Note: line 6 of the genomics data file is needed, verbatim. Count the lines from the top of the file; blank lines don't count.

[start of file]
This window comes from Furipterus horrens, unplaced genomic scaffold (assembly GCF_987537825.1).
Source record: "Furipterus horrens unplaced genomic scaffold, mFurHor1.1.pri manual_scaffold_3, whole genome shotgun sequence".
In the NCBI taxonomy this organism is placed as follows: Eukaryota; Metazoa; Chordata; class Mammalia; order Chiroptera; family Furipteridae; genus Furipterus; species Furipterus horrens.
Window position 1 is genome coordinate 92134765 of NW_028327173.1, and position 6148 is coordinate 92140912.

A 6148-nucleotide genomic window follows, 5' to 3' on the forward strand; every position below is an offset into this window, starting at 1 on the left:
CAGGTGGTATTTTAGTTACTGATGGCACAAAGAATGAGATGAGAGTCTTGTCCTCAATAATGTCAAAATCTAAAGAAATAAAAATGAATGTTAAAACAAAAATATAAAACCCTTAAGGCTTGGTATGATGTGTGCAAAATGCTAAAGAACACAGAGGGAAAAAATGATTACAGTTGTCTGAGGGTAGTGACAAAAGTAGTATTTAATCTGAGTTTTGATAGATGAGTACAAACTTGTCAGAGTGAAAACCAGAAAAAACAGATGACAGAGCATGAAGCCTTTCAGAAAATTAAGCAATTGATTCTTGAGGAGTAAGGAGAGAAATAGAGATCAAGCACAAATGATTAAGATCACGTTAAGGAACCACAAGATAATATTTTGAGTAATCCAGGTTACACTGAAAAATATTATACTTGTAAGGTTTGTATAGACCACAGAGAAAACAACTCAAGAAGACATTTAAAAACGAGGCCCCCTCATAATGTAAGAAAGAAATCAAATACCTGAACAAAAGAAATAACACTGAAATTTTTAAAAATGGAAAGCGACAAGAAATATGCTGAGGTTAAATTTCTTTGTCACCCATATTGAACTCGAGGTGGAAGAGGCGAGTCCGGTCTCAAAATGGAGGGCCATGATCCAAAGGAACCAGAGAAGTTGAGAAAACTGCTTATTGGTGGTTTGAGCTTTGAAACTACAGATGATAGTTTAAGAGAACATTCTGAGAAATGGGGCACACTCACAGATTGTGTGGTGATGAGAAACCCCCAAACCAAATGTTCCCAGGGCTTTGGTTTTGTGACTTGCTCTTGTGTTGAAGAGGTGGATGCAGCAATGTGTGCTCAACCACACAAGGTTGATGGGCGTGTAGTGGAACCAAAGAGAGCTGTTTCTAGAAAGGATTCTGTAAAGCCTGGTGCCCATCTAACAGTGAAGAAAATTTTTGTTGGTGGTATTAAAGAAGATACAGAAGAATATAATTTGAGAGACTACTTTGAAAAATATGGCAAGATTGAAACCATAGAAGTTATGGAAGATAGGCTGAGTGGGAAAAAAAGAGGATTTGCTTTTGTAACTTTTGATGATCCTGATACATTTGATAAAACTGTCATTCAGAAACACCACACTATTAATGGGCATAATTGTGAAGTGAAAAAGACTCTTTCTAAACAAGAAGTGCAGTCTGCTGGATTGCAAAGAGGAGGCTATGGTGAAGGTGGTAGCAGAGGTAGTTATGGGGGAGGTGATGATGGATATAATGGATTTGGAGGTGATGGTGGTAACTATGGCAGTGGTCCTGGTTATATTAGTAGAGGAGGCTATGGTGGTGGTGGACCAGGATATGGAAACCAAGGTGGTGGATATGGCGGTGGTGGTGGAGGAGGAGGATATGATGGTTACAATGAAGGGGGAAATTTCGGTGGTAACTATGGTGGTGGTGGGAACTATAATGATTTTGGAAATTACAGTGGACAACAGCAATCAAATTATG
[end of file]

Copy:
CAGGTGGTATTTTAGTTACTGATGGCACAAAGAATGAGATGAGAGTCTTGTCCTCAATAATGTCAAAATCTAAAGAAATAAAAATGAATGTTAAAACAAAAATATAAAACCCTTAAGGCTTGGTATGATGTGTGCAAAATGCTAAAGAACACAGAGGGAAAAAATGATTACAGTTGTCTGAGGGTAGTGACAAAAGTAGTATTTAATCTGAGTTTTGATAGATGAGTACAAACTTGTCAGAGTGAAAACCAGAAAAAACAGATGACAGAGCATGAAGCCTTTCAGAAAATTAAGCAATTGATTCTTGAGGAGTAAGGAGAGAAATAGAGATCAAGCACAAATGATTAAGATCACGTTAAGGAACCACAAGATAATATTTTGAGTAATCCAGGTTACACTGAAAAATATTATACTTGTAAGGTTTGTATAGACCACAGAGAAAACAACTCAAGAAGACATTTAAAAACGAGGCCCCCTCATAATGTAAGAAAGAAATCAAATACCTGAACAAAAGAAATAACACTGAAATTTTTAAAAATGGAAAGCGACAAGAAATATGCTGAGGTTAAATTTCTTTGTCACCCATATTGAACTCGAGGTGGAAGAGGCGAGTCCGGTCTCAAAATGGAGGGCCATGATCCAAAGGAACCAGAGAAGTTGAGAAAACTGCTTATTGGTGGTTTGAGCTTTGAAACTACAGATGATAGTTTAAGAGAACATTCTGAGAAATGGGGCACACTCACAGATTGTGTGGTGATGAGAAACCCCCAAACCAAATGTTCCCAGGGCTTTGGTTTTGTGACTTGCTCTTGTGTTGAAGAGGTGGATGCAGCAATGTGTGCTCAACCACACAAGGTTGATGGGCGTGTAGTGGAACCAAAGAGAGCTGTTTCTAGAAAGGATTCTGTAAAGCCTGGTGCCCATCTAACAGTGAAGAAAATTTTTGTTGGTGGTATTAAAGAAGATACAGAAGAATATAATTTGAGAGACTACTTTGAAAAATATGGCAAGATTGAAACCATAGAAGTTATGGAAGATAGGCTGAGTGGGAAAAAAAGAGGATTTGCTTTTGTAACTTTTGATGATCCTGATACATTTGATAAAACTGTCATTCAGAAACACCACACTATTAATGGGCATAATTGTGAAGTGAAAAAGACTCTTTCTAAACAAGAAGTGCAGTCTGCTGGATTGCAAAGAGGAGGCTATGGTGAAGGTGGTAGCAGAGGTAGTTATGGGGGAGGTGATGATGGATATAATGGATTTGGAGGTGATGGTGGTAACTATGGCAGTGGTCCTGGTTATATTAGTAGAGGAGGCTATGGTGGTGGTGGACCAGGATATGGAAACCAAGGTGGTGGATATGGCGGTGGTGGTGGAGGAGGAGGATATGATGGTTACAATGAAGGGGGAAATTTCGGTGGTAACTATGGTGGTGGTGGGAACTATAATGATTTTGGAAATTACAGTGGACAACAGCAATCAAATTATG